Headlong Hall, by Thomas Love Peacock

Preface

to
“Headlong Hall” and the three novels published along with it in 1837.

All these little publications appeared originally without prefaces. I left them to speak for themselves; and I thought I might very fitly preserve my own impersonality, having never intruded on the personality of others, nor taken any liberties but with public conduct and public opinions. But an old friend assures me, that to publish a book without a preface is like entering a drawing-room without making a bow. In deference to this opinion, though I am not quite clear of its soundness, I make my prefatory bow at this eleventh hour.

“Headlong Hall” was written in 1815; “Nightmare Abbey” in 1817; “Maid Marian”, with the exception of the last three chapters, in 1818; “Crotchet Castle” in 1830. I am desirous to note the intervals, because, at each of those periods, things were true, in great matters and in small, which are true no longer. “Headlong Hall” begins with the Holyhead Mail, and “Crotchet Castle” ends with a rotten borough. The Holyhead mail no longer keeps the same hours, nor stops at the Capel Cerig Inn, which the progress of improvement has thrown out of the road; and the rotten boroughs of 1830 have ceased to exist, though there are some very pretty pocket properties, which are their worthy successors. But the classes of tastes, feelings, and opinions, which were successively brought into play in these little tales, remain substantially the same. Perfectibilians, deteriorationists, statu-quo-ites, phrenologists, transcendentalists, political economists, theorists in all sciences, projectors in all arts, morbid visionaries, romantic enthusiasts, lovers of music, lovers of the picturesque, and lovers of good dinners, march, and will march for ever, parì passu with the march of mechanics, which some facetiously call the march of the intellect. The fastidious in old wine are a race that does not decay. Literary violators of the confidences of private life still gain a disreputable livelihood and an unenviable notoriety. Match-makers from interest, and the disappointed in love and in friendship, are varieties of which specimens are extant. The great principle of the Right of Might is as flourishing now as in the days of Maid Marian: the array of false pretensions, moral, political, and literary, is as imposing as ever: the rulers of the world still feel things in their effects, and never foresee them in their causes: and political mountebanks continue, and will continue, to puff nostrums and practise legerdemain under the eyes of the multitude: following, like the “learned friend” of Crotchet Castle, a course as tortuous as that of a river, but in a reverse process; beginning by being dark and deep, and ending by being transparent.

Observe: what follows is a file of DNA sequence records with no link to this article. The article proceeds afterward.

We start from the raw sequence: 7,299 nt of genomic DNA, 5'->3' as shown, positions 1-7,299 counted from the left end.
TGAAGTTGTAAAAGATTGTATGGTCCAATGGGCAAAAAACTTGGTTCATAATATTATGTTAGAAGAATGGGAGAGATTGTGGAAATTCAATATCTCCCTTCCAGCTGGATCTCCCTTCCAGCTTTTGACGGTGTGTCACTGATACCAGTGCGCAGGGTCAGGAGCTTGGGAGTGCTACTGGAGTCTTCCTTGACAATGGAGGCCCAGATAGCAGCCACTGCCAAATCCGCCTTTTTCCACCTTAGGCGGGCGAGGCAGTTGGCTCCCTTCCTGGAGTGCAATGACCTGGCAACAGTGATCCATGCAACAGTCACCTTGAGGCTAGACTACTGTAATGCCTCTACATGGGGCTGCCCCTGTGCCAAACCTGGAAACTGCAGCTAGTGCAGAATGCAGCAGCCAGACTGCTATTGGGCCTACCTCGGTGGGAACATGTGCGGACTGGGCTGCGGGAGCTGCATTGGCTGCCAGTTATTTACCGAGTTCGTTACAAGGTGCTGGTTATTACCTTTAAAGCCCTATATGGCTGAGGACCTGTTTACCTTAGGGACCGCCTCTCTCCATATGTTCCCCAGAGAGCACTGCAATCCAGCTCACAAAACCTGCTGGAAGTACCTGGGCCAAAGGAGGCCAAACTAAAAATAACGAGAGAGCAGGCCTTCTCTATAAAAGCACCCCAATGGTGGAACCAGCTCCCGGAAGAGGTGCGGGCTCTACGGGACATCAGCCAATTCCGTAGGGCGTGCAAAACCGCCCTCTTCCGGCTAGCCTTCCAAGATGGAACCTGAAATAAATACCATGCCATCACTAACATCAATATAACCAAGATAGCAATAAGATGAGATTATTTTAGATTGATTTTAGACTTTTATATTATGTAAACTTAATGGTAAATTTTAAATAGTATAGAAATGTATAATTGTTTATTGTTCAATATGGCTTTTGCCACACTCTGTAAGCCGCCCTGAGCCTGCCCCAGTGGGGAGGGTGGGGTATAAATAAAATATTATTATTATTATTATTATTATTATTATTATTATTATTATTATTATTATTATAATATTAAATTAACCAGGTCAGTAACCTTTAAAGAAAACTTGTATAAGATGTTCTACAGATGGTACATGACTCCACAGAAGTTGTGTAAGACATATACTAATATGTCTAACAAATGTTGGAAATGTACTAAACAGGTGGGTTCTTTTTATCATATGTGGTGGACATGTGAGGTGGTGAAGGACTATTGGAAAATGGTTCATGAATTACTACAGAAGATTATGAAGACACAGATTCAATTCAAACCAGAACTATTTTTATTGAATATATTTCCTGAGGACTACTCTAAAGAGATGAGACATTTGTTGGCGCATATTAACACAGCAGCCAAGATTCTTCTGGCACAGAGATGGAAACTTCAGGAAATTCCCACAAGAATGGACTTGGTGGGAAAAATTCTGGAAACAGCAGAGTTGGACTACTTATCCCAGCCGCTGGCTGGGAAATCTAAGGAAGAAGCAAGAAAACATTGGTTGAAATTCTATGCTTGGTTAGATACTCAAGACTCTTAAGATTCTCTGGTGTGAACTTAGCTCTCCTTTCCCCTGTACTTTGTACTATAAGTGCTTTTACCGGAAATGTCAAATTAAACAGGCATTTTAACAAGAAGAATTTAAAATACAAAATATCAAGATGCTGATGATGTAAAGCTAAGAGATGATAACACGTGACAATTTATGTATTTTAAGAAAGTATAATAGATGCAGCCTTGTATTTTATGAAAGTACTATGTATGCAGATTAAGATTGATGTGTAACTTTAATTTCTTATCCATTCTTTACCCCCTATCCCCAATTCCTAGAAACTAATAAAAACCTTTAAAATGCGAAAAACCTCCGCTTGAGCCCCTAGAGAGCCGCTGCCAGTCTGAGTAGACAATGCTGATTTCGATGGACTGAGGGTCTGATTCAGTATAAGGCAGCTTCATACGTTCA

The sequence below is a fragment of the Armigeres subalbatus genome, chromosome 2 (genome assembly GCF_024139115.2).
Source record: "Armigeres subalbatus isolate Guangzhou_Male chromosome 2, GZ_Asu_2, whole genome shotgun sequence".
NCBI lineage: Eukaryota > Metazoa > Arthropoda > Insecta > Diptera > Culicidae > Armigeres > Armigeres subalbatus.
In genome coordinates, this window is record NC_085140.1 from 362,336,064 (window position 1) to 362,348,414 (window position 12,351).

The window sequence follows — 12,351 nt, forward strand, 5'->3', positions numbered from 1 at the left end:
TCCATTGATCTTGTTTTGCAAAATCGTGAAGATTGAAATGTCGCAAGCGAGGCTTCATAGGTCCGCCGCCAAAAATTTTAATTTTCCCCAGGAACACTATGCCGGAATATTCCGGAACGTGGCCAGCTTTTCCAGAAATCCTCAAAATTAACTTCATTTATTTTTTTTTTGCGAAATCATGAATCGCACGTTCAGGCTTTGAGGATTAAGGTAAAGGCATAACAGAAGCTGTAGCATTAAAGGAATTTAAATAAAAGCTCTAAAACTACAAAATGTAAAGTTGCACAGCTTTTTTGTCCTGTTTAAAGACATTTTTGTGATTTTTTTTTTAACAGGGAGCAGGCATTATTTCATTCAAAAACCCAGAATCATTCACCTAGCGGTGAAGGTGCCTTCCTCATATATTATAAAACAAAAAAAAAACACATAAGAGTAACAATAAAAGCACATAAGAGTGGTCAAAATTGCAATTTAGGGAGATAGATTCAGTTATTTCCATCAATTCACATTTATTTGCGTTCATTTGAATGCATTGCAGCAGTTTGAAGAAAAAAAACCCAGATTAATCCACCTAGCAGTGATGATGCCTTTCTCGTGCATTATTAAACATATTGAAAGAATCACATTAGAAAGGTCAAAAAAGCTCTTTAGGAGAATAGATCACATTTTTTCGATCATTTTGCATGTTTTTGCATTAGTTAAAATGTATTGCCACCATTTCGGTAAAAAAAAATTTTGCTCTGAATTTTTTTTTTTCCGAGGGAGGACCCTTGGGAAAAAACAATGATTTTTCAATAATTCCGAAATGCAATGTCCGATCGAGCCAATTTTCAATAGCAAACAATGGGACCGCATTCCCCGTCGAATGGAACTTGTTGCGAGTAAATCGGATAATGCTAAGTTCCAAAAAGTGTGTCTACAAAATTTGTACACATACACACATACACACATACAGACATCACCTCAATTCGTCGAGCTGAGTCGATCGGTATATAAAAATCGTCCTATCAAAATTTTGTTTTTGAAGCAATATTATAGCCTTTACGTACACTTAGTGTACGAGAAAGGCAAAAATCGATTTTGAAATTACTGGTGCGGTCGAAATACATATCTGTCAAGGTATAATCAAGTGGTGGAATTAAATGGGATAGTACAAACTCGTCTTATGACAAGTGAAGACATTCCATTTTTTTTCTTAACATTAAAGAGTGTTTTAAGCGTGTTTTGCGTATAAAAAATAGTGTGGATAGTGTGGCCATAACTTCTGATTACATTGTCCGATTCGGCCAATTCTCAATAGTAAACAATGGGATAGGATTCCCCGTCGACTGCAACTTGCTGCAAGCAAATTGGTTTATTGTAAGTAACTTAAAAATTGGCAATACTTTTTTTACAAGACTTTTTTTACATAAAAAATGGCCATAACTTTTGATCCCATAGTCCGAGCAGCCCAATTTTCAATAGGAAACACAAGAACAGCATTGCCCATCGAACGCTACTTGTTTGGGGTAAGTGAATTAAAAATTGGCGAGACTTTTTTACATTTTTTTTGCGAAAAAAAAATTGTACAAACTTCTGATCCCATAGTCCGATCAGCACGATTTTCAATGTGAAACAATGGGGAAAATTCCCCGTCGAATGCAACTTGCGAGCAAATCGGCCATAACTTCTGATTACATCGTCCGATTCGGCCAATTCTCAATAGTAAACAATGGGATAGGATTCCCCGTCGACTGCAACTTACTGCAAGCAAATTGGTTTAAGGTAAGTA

The Author of “Headlong Hall”.

March 4, 1837.

http://ebooks.adelaide.edu.au/p/peacock/thomas_love/p35h/preface.html

Last updated Thursday, March 6, 2014 at 16:24